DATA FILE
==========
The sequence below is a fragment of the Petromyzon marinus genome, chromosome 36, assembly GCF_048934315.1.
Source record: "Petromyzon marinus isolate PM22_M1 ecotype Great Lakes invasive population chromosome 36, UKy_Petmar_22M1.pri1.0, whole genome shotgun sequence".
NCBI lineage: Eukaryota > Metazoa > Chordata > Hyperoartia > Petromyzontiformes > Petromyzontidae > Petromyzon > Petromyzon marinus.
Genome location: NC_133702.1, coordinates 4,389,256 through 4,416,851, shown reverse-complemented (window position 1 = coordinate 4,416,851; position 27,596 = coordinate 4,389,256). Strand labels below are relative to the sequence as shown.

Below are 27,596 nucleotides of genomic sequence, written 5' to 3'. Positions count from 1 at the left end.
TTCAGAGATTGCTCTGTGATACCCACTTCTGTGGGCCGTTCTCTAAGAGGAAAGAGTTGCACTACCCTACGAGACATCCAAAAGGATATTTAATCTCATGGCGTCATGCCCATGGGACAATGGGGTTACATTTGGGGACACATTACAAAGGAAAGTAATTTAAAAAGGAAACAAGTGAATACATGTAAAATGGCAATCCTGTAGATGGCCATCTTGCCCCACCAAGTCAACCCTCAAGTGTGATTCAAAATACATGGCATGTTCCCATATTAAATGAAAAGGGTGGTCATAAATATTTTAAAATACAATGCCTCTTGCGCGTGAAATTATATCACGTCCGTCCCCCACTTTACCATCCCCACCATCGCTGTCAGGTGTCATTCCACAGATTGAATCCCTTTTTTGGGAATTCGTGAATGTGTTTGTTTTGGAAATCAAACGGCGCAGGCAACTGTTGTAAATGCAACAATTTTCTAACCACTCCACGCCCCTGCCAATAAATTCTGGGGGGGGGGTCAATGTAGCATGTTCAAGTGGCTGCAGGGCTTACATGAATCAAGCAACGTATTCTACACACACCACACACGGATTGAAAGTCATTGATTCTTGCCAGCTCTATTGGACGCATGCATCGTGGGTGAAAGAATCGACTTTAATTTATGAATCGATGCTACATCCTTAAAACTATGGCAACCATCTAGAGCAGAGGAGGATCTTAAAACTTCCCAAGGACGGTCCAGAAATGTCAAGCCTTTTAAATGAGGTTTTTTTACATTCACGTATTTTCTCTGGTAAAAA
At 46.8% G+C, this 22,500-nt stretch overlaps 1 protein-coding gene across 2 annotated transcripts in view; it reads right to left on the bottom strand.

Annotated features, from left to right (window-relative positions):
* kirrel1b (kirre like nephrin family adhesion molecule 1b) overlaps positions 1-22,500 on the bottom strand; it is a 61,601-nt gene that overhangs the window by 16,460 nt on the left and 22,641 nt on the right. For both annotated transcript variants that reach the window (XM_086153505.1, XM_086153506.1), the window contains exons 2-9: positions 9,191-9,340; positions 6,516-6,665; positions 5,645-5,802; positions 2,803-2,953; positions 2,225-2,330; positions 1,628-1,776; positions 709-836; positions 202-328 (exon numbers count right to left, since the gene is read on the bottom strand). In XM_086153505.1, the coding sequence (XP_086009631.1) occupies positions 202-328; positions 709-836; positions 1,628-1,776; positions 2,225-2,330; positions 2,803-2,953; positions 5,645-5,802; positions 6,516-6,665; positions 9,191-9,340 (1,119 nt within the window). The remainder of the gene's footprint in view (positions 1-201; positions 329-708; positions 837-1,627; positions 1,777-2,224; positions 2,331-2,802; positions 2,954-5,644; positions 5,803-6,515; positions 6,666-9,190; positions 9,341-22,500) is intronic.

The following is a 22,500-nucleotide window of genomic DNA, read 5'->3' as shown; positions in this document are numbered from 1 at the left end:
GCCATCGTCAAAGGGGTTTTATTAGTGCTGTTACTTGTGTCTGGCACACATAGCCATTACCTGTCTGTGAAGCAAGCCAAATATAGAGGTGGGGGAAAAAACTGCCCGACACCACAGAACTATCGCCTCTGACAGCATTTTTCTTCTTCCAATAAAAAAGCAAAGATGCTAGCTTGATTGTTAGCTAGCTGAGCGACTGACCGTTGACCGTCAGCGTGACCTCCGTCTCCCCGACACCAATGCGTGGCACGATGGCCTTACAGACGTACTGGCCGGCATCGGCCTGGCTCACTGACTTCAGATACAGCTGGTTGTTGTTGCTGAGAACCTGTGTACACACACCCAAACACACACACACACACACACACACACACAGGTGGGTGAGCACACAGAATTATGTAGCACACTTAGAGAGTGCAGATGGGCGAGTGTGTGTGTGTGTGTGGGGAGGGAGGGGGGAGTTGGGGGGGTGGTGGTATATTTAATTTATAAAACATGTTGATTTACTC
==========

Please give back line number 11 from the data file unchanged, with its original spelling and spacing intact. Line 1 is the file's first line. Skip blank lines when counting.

GCCATCGTCAAAGGGGTTTTATTAGTGCTGTTACTTGTGTCTGGCACACATAGCCATTACCTGTCTGTGAAGCAAGCCAAATATAGAGGTGGGGGAAAAAACTGCCCGACACCACAGAACTATCGCCTCTGACAGCATTTTTCTTCTTCCAATAAAAAAGCAAAGATGCTAGCTTGATTGTTAGCTAGCTGAGCGACTGACCGTTGACCGTCAGCGTGACCTCCGTCTCCCCGACACCAATGCGTGGCACGATGGCCTTACAGACGTACTGGCCGGCATCGGCCTGGCTCACTGACTTCAGATACAGCTGGTTGTTGTTGCTGAGAACCTGTGTACACACACCCAAACACACACACACACACACACACACACACAGGTGGGTGAGCACACAGAATTATGTAGCACACTTAGAGAGTGCAGATGGGCGAGTGTGTGTGTGTGTGTGGGGAGGGAGGGGGGAGTTGGGGGGGTGGTGGTATATTTAATTTATAAAACATGTTGATTTACTC